If you’re wondering what the best time to go to Spain is, consider lining up your travel plans with an epic Spanish festival! Because where else can you hurl tomatoes at people and get away with it like you can at La Tomatina? Discover Spain’s many exciting cultural festivals – all worth designing your vacation plans around!
1. La Tomatina in Buñol, Spain
When to go: August
On a certain summery evening, shopkeepers around Plaza del Pueblo town square hang up sheets of plastic over their storefronts as they close for the day. The next morning, a few athletic hopefuls shimmy their way up a greased pole, at the top of which is a tasty looking piece of jamón. Twenty thousand people hold their breath in anticipation. Suddenly, water cannons boom and pandemonium ensues!
In moments, the entire town square is filled with thousands of locals and travellers covered in slippery tomato juice, pelting each other with tomatoes in the name of good fun (though officially, it’s in the name of the town’s two patron saints).
Nobody knows precisely how La Tomatina started, but the Spanish festival has been a hilarious tradition since the mid-1940s. Today, only 20,000 lucky folks can get tickets to this legendary food fight. Stay in nearby Valencia, where you can opt to join in the pre-fight fun or official after party, or just slip away to get a head start on the rest of your relaxing Spain holiday.
2. Las Fallas de Valencia in Valencia, Spain
When to go: March
For some, the coming of spring is recognized with planting gardens and cleaning out the garage. But in Valencia, it’s not really spring until you’ve seen massive papier-mache caricatures of the year’s most noteworthy socio-political figures go up in flames.
Las Fallas de Valencia is a week-long celebration of spring, marked by parades, fireworks, flower offerings, and of course, La Crema, or the burning of intricately designed fallas (a display of multiple papier-mache ninot figures).
But if you miss the fiery fun, you can always head to the Museo Fallero (Fallas Museum) in Plaza Manteolivete, Valencia. The exhibition features every ninot inultat (pardoned ninot) that has been voted as best in show and saved from the flames since the 1930s.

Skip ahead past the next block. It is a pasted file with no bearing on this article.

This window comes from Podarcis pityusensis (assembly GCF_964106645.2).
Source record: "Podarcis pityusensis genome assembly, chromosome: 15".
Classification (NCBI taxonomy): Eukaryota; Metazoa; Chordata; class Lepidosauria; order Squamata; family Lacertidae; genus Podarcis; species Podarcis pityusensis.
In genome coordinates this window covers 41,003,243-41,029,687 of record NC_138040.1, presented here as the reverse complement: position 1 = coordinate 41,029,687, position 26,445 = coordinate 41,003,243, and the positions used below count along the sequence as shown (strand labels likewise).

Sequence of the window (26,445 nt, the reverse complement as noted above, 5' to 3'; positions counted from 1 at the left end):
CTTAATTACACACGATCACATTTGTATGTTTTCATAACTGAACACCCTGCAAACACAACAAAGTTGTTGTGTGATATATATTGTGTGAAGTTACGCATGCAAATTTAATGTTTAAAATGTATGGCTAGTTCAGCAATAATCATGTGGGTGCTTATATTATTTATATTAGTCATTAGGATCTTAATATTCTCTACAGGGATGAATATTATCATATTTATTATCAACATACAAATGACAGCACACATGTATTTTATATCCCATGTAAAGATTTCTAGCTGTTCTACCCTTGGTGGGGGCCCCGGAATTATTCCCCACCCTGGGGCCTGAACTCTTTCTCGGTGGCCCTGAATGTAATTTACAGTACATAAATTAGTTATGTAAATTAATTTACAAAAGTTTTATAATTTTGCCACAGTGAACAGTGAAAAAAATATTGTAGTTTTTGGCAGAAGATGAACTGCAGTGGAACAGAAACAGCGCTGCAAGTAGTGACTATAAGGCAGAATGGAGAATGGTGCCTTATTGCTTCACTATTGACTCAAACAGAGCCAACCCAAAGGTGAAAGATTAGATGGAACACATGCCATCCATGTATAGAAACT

3. Feria de Abril in Seville, Spain
When to go: April
Seville comes to life for Feria de Abril! Walk down Calle del Infierno (Hell’s Street) for family-friendly carnival rides and lively parades, and appreciate the traditional outfits worn with pride by Sevillanos dancing and circling the grounds by horse and carriage. Feria de Abril is the perfect time to soak up every bit of Sevillano culture.
But the best part is that the streets are lined with a thousand casetas, which host mini parties within the party. Most are by invite only, but anyone can join the revelry in the 6 large public casetas, 1 for each of Seville’s regions. Inside, enjoy flamenco and Sevillana dancing, spirits, tapas, and all-around fun until the wee hours of the morning.
4. Patio Festival (Courtyard Festival) in Cordoba, Spain
When to go: May
While most Spanish festivals involve throngs of people and plenty of noise, there are certainly celebrations for travellers with calmer inclinations. Perhaps the most beautiful is the Patio Festival in Cordoba, a part of the religious May Crosses Festival.
Since 1918, Cordoba neighbours fill their courtyards with hanging florals and potted plants, and invite visitors to admire the colourful arrangements. Some families perform traditional singing and flamenco guitar tunes while visitors enjoy the view.
Of course, there’s a splash of friendly competition, with the best-liked patio display receiving an award every year. The Patio Festival has been a recognized UNESCO Intangible Cultural Heritage since 2012, and remains one of the best ways to spend a day touring the region by foot, with a camera in hand.
5. Festa de la Filoxera in Sant Sadurní d’Anoia, Spain
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When to go: September
Children dressed up as bugs are parading the streets, people in masks are waltzing in circles – what’s happening here? If you’re in cava wine country in September, you’ve probably stumbled upon one of Spain’s quirkiest festivals: Festa de la Filoxera in Sant Sadurní d’Anoia.
The festival celebrates the downfall of the phylloxera, a pest which had been the bane of cava vineyard owners until a clever solution for the plague was found in 1926. Kid-friendly fun and games, parades, and re-enactments of the victory against the insects are all part of the celebrations, but they wouldn’t be complete without some cork-popping, papier-mache-burning excitement at night.
Sant Sadurni d’Anoia is less than an hour’s drive from Barcelona, and it makes for a wonderful day-trip to sample the best of cava country’s sparkling wines, even if you miss the festival.
Our Expert Travellers can create the perfect itinerary for your Spanish getaway, from festivals to food tours to fabulous hotels. Start planning your perfect Better Beach holiday today.